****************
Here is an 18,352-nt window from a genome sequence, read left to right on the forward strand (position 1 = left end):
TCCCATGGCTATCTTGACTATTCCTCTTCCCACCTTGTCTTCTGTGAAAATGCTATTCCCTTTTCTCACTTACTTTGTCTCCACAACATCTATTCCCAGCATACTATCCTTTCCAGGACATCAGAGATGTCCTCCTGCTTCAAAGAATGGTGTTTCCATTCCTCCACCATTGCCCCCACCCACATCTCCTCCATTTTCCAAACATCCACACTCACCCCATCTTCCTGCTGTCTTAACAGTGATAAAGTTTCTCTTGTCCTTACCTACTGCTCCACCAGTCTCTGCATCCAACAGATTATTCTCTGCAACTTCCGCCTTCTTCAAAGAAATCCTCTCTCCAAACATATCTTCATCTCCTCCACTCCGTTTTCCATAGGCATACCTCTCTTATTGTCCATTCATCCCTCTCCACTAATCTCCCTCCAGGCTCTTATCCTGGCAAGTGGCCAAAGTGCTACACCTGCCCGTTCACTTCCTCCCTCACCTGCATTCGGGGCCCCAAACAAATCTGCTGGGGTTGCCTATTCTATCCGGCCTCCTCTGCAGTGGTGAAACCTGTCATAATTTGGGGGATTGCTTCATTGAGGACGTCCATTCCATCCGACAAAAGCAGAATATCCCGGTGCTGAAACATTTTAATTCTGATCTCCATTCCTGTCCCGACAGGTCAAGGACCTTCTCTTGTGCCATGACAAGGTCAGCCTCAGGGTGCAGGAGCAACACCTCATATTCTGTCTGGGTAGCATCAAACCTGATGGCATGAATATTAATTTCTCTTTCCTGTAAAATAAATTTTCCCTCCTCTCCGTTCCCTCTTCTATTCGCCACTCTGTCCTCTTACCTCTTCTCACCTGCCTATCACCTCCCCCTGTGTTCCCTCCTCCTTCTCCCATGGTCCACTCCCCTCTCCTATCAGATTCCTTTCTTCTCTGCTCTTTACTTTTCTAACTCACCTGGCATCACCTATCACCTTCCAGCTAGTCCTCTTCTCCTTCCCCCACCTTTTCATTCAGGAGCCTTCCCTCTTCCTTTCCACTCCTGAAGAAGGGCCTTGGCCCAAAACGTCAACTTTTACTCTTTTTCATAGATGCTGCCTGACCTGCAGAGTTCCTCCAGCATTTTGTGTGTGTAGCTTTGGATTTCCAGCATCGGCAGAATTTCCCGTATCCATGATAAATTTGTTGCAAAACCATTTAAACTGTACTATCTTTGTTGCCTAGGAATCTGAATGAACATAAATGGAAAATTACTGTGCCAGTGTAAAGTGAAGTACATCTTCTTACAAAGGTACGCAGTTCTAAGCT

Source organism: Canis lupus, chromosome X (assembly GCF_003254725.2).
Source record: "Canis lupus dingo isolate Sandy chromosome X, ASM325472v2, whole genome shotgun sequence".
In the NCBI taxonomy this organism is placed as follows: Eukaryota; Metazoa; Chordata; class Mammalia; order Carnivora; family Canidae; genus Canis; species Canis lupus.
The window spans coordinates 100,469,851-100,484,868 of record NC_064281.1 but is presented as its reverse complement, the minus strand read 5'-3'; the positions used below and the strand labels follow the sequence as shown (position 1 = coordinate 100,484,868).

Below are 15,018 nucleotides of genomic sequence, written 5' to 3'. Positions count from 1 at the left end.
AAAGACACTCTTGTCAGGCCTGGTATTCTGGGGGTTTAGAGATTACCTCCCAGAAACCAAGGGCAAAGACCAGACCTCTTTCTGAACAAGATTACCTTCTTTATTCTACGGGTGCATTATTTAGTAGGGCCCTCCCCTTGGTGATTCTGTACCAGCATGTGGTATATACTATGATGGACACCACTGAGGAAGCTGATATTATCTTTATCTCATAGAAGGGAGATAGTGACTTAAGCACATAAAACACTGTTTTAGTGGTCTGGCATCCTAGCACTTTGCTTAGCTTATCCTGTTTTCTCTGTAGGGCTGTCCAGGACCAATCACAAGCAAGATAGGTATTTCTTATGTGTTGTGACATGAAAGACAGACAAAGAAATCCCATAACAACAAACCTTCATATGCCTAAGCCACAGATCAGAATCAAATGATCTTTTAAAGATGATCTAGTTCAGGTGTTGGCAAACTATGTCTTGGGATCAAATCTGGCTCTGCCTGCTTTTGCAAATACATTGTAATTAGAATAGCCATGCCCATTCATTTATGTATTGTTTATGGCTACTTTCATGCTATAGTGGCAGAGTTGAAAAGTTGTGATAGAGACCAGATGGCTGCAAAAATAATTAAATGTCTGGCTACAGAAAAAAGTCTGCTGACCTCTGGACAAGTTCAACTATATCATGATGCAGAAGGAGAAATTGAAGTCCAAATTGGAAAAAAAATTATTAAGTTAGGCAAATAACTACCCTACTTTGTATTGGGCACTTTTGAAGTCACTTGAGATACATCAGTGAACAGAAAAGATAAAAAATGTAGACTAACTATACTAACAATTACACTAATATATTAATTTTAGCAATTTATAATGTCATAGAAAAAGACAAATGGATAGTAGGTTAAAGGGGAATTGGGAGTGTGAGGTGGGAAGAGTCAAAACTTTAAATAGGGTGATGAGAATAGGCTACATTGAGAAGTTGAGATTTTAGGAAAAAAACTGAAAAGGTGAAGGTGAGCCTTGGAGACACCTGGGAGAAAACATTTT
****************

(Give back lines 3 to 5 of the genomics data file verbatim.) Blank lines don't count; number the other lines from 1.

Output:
Source organism: Canis lupus, chromosome X (assembly GCF_003254725.2).
Source record: "Canis lupus dingo isolate Sandy chromosome X, ASM325472v2, whole genome shotgun sequence".
In the NCBI taxonomy this organism is placed as follows: Eukaryota; Metazoa; Chordata; class Mammalia; order Carnivora; family Canidae; genus Canis; species Canis lupus.